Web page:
A couple of weeks ago, I described how NSF’s collections program was going to be cut–and why that would be a very stupid thing to do. Well, it looks like NSF has granted the program a reprieve (boldface mine):
In BIO’s fiscal year 2017 (FY17) budget request, plans were included regarding the evaluation of smaller DBI programs, such as CSBR, with the goal of informing the FY18 budget request. The BIO Directorate is currently performing an internal evaluation of DBI research resource programs, including CSBR, which will be completed in November, 2016. This internal evaluation is an opportunity to assess the important role of CSBR in the context of the Postdoctoral Collections Fellowship program and the Advancing Digitization of Biodiversity Collections program, which includes iDigBio. Additionally, the biological collections and research communities have provided very helpful feedback on the CSBR program, and this input will be analyzed and used to assess program needs. The evaluation will be performed by an internal working group, comprising representatives from each of BIO’s divisions and NSF’s Office of Evaluation and Assessment.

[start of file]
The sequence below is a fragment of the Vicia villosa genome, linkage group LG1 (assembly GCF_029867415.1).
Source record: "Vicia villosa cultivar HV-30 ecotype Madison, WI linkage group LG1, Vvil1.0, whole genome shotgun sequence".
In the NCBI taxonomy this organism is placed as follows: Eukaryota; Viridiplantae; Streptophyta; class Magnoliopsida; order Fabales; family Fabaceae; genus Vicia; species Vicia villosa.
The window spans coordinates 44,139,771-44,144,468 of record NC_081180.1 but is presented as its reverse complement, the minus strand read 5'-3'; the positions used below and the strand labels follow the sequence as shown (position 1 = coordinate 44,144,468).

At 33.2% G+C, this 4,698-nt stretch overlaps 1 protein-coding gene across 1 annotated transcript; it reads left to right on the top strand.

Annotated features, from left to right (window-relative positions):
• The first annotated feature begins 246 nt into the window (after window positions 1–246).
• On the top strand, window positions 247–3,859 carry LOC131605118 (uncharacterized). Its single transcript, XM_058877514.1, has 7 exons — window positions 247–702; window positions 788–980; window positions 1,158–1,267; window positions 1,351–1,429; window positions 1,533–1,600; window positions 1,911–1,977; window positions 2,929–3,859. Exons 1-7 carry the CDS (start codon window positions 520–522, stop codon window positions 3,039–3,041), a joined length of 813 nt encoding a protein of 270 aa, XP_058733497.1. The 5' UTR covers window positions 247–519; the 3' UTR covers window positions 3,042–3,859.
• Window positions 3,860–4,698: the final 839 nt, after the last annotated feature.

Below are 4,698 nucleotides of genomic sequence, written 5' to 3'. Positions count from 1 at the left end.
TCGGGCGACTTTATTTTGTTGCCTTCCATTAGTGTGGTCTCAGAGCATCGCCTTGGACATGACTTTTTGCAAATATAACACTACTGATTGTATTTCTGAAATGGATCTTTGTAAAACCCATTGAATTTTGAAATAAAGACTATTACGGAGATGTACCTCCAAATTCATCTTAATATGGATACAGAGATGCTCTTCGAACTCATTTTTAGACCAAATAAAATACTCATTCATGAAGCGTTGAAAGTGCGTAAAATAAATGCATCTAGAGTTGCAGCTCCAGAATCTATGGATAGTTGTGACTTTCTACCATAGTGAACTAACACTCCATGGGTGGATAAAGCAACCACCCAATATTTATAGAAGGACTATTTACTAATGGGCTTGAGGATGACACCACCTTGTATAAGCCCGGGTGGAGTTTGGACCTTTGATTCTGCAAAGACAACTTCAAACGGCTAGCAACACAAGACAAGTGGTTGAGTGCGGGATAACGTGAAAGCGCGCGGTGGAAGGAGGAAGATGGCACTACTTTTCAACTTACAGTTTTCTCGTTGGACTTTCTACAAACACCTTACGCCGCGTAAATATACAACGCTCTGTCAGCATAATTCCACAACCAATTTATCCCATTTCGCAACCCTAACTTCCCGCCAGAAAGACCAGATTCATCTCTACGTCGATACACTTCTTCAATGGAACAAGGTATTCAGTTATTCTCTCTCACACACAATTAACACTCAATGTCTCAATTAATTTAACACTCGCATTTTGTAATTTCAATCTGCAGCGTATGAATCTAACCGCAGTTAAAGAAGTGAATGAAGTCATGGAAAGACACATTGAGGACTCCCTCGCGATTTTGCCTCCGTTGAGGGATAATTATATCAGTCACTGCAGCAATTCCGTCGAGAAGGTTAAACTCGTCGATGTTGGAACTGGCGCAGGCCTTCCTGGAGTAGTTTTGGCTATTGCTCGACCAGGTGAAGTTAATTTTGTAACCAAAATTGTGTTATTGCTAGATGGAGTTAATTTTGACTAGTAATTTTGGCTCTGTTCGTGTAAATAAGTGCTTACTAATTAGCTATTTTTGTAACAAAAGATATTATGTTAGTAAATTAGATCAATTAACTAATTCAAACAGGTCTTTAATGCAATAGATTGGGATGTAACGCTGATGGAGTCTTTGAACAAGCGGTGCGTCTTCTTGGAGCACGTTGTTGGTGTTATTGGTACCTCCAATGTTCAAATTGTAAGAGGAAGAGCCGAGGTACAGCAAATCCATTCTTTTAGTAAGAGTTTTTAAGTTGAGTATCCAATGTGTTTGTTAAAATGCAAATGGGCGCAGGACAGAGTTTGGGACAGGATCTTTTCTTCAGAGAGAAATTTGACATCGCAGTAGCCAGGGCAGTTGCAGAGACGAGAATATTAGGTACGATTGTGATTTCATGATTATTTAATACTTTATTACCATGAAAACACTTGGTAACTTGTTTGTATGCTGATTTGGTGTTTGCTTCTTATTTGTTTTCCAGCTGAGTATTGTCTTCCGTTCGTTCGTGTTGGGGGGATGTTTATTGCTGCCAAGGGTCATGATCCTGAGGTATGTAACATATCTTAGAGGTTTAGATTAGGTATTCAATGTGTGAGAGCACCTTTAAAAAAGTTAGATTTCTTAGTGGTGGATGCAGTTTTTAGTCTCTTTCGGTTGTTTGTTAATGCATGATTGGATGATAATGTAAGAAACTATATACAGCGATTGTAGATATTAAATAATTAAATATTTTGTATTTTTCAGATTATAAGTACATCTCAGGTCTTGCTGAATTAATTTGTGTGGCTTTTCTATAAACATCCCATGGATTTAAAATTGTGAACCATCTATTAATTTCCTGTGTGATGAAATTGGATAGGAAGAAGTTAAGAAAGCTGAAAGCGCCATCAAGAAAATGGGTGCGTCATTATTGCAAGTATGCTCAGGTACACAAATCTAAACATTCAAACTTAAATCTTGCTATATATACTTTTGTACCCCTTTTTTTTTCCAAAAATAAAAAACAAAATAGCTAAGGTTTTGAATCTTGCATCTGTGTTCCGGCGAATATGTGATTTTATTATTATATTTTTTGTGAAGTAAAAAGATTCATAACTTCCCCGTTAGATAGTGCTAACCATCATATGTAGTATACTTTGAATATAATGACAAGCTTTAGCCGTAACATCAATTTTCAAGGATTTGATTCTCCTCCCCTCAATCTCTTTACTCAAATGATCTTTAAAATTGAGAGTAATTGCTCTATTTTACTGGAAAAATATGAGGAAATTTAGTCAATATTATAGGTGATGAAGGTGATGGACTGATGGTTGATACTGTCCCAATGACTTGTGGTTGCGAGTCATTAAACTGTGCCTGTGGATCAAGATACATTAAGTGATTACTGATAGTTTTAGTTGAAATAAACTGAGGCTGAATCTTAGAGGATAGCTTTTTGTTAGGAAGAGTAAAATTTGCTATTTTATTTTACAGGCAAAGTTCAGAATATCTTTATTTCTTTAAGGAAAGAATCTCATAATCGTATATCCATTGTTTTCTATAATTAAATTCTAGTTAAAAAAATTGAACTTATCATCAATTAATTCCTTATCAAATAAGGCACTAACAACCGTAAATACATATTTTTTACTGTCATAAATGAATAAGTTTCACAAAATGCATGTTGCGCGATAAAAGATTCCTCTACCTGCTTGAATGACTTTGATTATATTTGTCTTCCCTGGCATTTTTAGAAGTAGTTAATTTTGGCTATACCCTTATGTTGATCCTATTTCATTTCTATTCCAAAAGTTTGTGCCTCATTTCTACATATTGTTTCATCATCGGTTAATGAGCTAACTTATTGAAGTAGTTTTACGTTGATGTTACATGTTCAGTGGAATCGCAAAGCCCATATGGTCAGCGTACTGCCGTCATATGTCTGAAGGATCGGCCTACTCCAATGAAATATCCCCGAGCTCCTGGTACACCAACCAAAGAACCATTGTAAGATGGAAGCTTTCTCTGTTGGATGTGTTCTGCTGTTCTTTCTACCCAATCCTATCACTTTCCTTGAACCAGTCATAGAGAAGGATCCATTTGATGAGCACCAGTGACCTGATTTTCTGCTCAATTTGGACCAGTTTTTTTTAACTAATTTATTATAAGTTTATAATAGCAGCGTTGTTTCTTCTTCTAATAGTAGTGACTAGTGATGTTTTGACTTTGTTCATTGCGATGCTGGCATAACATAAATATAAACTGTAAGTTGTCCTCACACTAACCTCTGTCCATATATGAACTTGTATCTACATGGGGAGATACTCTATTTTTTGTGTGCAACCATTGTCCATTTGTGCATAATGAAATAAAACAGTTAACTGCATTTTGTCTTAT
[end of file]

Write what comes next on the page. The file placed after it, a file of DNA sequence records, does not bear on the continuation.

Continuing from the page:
The results from the internal evaluation will be used to inform commissioning of a more in-depth evaluation of DBI’s research resource programs, including CSBR. The BIO Directorate recognizes the changes occurring in the biological sciences community regarding infrastructure, specifically data storage, access and analysis. DBI’s programs have overlapping and synergistic goals as well as important connections with the research programs they serve within BIO, so it makes sense to look at all of DBI’s programs in the context of program roles and community needs. An update on the status of the external evaluation will be provided by September 30, 2017.
In English, NSF is kicking the can down the road by way of evaluation committees. The problem any granting agency faces with collections is that, unless the proposal is for a one-time improvement–”we would like to build facility X to house biology stuff Y”–funders often feel they are saddled with the maintenance of these resources forever. If budgets are constant, and collection programs aren’t terminated, this is obviously unsustainable.
It’s a problem. Because without collections, we really can’t do biology very well.
Something to keep in mind when you hear the cry of the deficit hawks.